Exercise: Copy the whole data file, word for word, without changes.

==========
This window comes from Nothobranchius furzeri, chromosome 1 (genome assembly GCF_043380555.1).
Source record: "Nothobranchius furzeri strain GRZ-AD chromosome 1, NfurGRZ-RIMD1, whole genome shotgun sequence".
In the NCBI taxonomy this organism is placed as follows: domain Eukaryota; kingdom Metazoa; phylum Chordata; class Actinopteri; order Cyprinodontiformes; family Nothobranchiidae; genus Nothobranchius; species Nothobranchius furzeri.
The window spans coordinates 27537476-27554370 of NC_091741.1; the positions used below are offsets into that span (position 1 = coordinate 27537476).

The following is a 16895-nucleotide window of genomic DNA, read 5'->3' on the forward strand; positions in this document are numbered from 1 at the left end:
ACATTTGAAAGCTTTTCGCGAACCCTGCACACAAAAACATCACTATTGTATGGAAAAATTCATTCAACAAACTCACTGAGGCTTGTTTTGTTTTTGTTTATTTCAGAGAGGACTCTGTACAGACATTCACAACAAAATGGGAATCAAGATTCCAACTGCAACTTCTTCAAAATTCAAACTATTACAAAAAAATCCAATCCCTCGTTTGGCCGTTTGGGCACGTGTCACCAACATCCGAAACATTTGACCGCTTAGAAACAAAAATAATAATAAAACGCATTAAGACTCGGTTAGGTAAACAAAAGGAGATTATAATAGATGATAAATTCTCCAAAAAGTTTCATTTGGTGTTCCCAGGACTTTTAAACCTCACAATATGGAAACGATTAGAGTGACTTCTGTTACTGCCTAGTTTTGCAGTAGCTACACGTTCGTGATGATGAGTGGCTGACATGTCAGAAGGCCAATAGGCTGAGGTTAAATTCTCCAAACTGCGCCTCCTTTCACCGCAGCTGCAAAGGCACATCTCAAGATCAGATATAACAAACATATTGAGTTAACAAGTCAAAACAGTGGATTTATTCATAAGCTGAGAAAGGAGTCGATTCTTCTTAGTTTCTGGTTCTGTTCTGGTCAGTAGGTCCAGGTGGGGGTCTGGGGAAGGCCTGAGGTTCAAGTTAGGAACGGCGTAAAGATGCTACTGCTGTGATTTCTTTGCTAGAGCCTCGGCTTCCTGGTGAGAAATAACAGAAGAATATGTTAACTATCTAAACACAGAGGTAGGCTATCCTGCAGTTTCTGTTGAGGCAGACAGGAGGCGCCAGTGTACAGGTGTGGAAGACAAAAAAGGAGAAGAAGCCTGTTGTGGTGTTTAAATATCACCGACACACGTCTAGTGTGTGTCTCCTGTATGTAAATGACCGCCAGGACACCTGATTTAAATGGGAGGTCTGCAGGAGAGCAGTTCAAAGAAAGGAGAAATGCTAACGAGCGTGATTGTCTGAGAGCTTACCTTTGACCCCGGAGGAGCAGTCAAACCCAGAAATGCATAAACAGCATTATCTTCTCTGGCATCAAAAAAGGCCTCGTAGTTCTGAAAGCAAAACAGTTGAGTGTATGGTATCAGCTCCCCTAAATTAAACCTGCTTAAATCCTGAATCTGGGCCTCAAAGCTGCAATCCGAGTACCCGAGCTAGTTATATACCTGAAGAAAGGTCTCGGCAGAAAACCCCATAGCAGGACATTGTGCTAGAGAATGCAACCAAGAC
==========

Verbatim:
This window comes from Nothobranchius furzeri, chromosome 1 (genome assembly GCF_043380555.1).
Source record: "Nothobranchius furzeri strain GRZ-AD chromosome 1, NfurGRZ-RIMD1, whole genome shotgun sequence".
In the NCBI taxonomy this organism is placed as follows: domain Eukaryota; kingdom Metazoa; phylum Chordata; class Actinopteri; order Cyprinodontiformes; family Nothobranchiidae; genus Nothobranchius; species Nothobranchius furzeri.
The window spans coordinates 27537476-27554370 of NC_091741.1; the positions used below are offsets into that span (position 1 = coordinate 27537476).

The following is a 16895-nucleotide window of genomic DNA, read 5'->3' on the forward strand; positions in this document are numbered from 1 at the left end:
ACATTTGAAAGCTTTTCGCGAACCCTGCACACAAAAACATCACTATTGTATGGAAAAATTCATTCAACAAACTCACTGAGGCTTGTTTTGTTTTTGTTTATTTCAGAGAGGACTCTGTACAGACATTCACAACAAAATGGGAATCAAGATTCCAACTGCAACTTCTTCAAAATTCAAACTATTACAAAAAAATCCAATCCCTCGTTTGGCCGTTTGGGCACGTGTCACCAACATCCGAAACATTTGACCGCTTAGAAACAAAAATAATAATAAAACGCATTAAGACTCGGTTAGGTAAACAAAAGGAGATTATAATAGATGATAAATTCTCCAAAAAGTTTCATTTGGTGTTCCCAGGACTTTTAAACCTCACAATATGGAAACGATTAGAGTGACTTCTGTTACTGCCTAGTTTTGCAGTAGCTACACGTTCGTGATGATGAGTGGCTGACATGTCAGAAGGCCAATAGGCTGAGGTTAAATTCTCCAAACTGCGCCTCCTTTCACCGCAGCTGCAAAGGCACATCTCAAGATCAGATATAACAAACATATTGAGTTAACAAGTCAAAACAGTGGATTTATTCATAAGCTGAGAAAGGAGTCGATTCTTCTTAGTTTCTGGTTCTGTTCTGGTCAGTAGGTCCAGGTGGGGGTCTGGGGAAGGCCTGAGGTTCAAGTTAGGAACGGCGTAAAGATGCTACTGCTGTGATTTCTTTGCTAGAGCCTCGGCTTCCTGGTGAGAAATAACAGAAGAATATGTTAACTATCTAAACACAGAGGTAGGCTATCCTGCAGTTTCTGTTGAGGCAGACAGGAGGCGCCAGTGTACAGGTGTGGAAGACAAAAAAGGAGAAGAAGCCTGTTGTGGTGTTTAAATATCACCGACACACGTCTAGTGTGTGTCTCCTGTATGTAAATGACCGCCAGGACACCTGATTTAAATGGGAGGTCTGCAGGAGAGCAGTTCAAAGAAAGGAGAAATGCTAACGAGCGTGATTGTCTGAGAGCTTACCTTTGACCCCGGAGGAGCAGTCAAACCCAGAAATGCATAAACAGCATTATCTTCTCTGGCATCAAAAAAGGCCTCGTAGTTCTGAAAGCAAAACAGTTGAGTGTATGGTATCAGCTCCCCTAAATTAAACCTGCTTAAATCCTGAATCTGGGCCTCAAAGCTGCAATCCGAGTACCCGAGCTAGTTATATACCTGAAGAAAGGTCTCGGCAGAAAACCCCATAGCAGGACATTGTGCTAGAGAATGCAACCAAGAC